9.  Higher levels of educational achievement don’t always translate to our having gained more sense.

10.  The School of Hard Knocks employs life’s best teachers and when we’ve experienced and survived one of its lessons, we tend to never forget it.

When we find that our lives have hit a roadblock, come to a standstill, become derailed or gotten off on the wrong track – we come face to face with the eleventh rule of common sense, which is to know when it’s time to smell the coffee and come to our senses about the choices and decisions we’re making.  When it’s raining you’d think we have sense enough to get out of the rain, but often poor choices only lead to more poor choices.  That’s when people need others to lead them to better decision making.  You might think that everyone has a sixth sense about making good decisions, but experience tells us that just isn’t the case.  So, the twelfth rule of common sense is that when we’re stuck in a rut of poor decision making, we need to seek help and guidance from someone who can help us pick up the pieces and put Humpty Dumpty back together again.

11.  Know when it’s time to smell the coffee and come to our senses about the choices and decisions we’re making.

12.  When we’re stuck in a rut of poor decision making, we need to seek help and guidance from someone who can help us pick up the pieces and put Humpty Dumpty back together again.

So the next time you find yourself making poor decisions, find someone who can talk some sense into you and improve your future chances of achieving your short and long term goals of health, wellbeing, safety, security, happiness and future success.  An ounce of prevention is worth more than a pound of cure when considering the potentially negative consequences of our decisions when we fail to use good, old-fashioned common sense.  After all, the thirteenth rule of common sense is that if any advice is of any value at all, it will have proven itself over time – time, time and again.

13.  If any advice is of any value at all, it will have proven itself over time – time, time and again.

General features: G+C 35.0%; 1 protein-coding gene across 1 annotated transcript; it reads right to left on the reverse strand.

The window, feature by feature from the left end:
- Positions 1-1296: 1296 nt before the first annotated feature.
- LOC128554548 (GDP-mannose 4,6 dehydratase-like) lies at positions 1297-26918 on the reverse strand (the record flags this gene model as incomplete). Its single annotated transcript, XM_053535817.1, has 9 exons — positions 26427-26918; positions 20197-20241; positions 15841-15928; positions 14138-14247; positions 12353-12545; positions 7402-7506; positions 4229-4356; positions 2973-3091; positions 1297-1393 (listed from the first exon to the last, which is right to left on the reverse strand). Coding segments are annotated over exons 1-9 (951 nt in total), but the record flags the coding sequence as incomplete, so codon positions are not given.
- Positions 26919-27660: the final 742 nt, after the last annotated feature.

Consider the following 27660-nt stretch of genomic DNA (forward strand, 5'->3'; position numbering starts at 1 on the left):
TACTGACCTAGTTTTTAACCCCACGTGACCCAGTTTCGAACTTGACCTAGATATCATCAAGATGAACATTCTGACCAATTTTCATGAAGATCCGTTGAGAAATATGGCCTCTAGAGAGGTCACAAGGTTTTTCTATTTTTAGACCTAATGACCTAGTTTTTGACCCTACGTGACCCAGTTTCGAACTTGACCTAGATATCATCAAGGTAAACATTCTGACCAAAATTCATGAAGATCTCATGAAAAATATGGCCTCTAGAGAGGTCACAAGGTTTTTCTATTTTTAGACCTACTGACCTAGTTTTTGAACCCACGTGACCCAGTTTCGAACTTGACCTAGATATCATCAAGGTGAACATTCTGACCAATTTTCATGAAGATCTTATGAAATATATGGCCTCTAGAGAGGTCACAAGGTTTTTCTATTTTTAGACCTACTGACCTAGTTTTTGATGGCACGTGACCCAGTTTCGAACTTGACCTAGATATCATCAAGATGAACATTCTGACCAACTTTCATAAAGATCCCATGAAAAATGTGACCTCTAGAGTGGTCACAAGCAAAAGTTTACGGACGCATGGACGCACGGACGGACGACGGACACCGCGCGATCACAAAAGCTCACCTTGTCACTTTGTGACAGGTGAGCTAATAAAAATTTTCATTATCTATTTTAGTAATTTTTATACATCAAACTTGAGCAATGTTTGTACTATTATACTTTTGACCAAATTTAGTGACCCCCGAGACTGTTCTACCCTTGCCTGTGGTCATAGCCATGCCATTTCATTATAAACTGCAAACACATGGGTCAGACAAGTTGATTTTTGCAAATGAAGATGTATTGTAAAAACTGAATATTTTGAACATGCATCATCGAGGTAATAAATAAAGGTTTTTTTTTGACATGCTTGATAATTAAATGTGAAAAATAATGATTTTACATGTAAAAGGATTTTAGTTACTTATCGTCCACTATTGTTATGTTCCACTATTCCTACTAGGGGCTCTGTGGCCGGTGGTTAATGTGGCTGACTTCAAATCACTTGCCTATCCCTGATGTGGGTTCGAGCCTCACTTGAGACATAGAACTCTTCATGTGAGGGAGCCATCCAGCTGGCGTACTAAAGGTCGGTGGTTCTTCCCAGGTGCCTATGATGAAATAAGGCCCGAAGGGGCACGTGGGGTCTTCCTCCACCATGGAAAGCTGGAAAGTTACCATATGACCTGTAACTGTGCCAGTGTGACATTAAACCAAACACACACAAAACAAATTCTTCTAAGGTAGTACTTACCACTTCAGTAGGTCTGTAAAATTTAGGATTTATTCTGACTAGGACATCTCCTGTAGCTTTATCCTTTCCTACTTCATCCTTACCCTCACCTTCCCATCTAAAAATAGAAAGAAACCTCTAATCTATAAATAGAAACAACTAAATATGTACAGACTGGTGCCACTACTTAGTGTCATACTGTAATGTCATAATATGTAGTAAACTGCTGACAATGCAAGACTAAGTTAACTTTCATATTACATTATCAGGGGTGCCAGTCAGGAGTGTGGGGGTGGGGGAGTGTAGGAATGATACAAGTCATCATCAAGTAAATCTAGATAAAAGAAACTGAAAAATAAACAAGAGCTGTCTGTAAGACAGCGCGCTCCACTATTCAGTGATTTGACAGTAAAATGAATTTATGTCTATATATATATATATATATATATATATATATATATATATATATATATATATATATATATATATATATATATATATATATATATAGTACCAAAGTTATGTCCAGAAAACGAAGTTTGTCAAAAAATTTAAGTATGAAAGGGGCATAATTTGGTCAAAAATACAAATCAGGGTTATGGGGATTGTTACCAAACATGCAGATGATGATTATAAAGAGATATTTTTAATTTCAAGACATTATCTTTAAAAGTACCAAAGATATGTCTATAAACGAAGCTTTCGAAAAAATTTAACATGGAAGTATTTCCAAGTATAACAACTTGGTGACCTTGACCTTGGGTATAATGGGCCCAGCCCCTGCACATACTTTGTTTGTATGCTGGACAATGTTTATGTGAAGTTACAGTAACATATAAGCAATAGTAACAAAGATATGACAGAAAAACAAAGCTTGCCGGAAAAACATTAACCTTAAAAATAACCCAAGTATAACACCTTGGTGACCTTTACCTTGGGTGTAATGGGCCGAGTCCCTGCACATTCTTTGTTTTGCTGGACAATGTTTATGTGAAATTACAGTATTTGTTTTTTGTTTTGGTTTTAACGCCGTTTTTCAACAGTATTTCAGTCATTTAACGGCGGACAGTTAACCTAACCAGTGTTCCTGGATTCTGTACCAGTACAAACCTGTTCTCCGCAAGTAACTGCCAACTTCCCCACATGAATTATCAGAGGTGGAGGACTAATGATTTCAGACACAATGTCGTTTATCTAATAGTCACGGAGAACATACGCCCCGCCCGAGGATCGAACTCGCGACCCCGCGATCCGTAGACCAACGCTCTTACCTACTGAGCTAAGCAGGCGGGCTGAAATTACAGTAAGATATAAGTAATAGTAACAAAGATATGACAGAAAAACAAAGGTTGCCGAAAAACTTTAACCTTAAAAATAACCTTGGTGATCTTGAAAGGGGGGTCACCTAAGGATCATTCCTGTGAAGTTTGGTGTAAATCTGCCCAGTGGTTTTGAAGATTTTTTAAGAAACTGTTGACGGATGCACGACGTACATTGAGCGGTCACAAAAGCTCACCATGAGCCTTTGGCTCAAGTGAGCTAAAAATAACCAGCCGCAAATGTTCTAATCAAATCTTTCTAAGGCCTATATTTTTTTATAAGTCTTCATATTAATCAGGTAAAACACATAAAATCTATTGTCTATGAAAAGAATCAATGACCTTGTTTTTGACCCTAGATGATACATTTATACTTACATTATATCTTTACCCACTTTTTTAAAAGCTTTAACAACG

This leads us to our fourteenth rule of common sense, which is that common sense is just good, plain old-fashioned values that have stood the test of time…it makes sense to me!  Last, but not least, our fifteenth rule of common sense is to ask yourself before making any decision if what you’re about to do passes the common sense test, if not – just don’t do it!

14.  Common sense is just good, plain old-fashioned values that have stood the test of time.

15.  Ask yourself before making any decision if what you’re about to do passes the common sense test, if not – just don’t do it!

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The 15 Rules of Common Sense

1.  Uncommon sense is the thoughtful approach of applying common sense and good judgment to the decisions we make in our everyday lives.

2.  Any action that undermines common sense is probably detrimental to the health, wellbeing, safety, security, happiness and future success of our lives, organizations and businesses.

3.  If we want our lives, organizations and businesses to keep moving forward in a positive and productive way – we want to prevent them from going backwards – which is what happens when common sense isn’t applied.

4.  Common sense is by definition a saying, truism or idiom that captures the distilled essence and consensus of experience into useful phrases that guide us in making sound decisions in our everyday lives.

5.  When we apply good sense decision making on a regular basis to our lives, organizations and businesses, it becomes second nature to our thinking and to the way we live our lives – and our world keeps moving forward.

6.  Actions undermining or negating our short and long term goals make no sense at all.

7.  Negative outcomes can eventually lead to better decision making if second chances are introduced into the equation.

8.  Apply good business sense when making economic and marketing decisions in our lives, organizations and businesses.

9.  Higher levels of educational achievement don’t always translate to our having gained more sense.

10.  The School of Hard Knocks employs life’s best teachers and when we’ve experienced and survived one of its lessons, we tend to never forget it.

11.  Know when it’s time to smell the coffee and come to our senses about the choices and decisions we’re making.

12.  When we’re stuck in a rut of poor decision making, we need to seek help and guidance from someone who can help us pick up the pieces and put Humpty Dumpty back together again.

13.  If any advice is of any value at all, it will have proven itself over time – time, time and again.

14.  Common sense is just good, plain old-fashioned values that have stood the test of time.

15.  Ask yourself before making any decision if what you’re about to do passes the common sense test, if not – just don’t do it!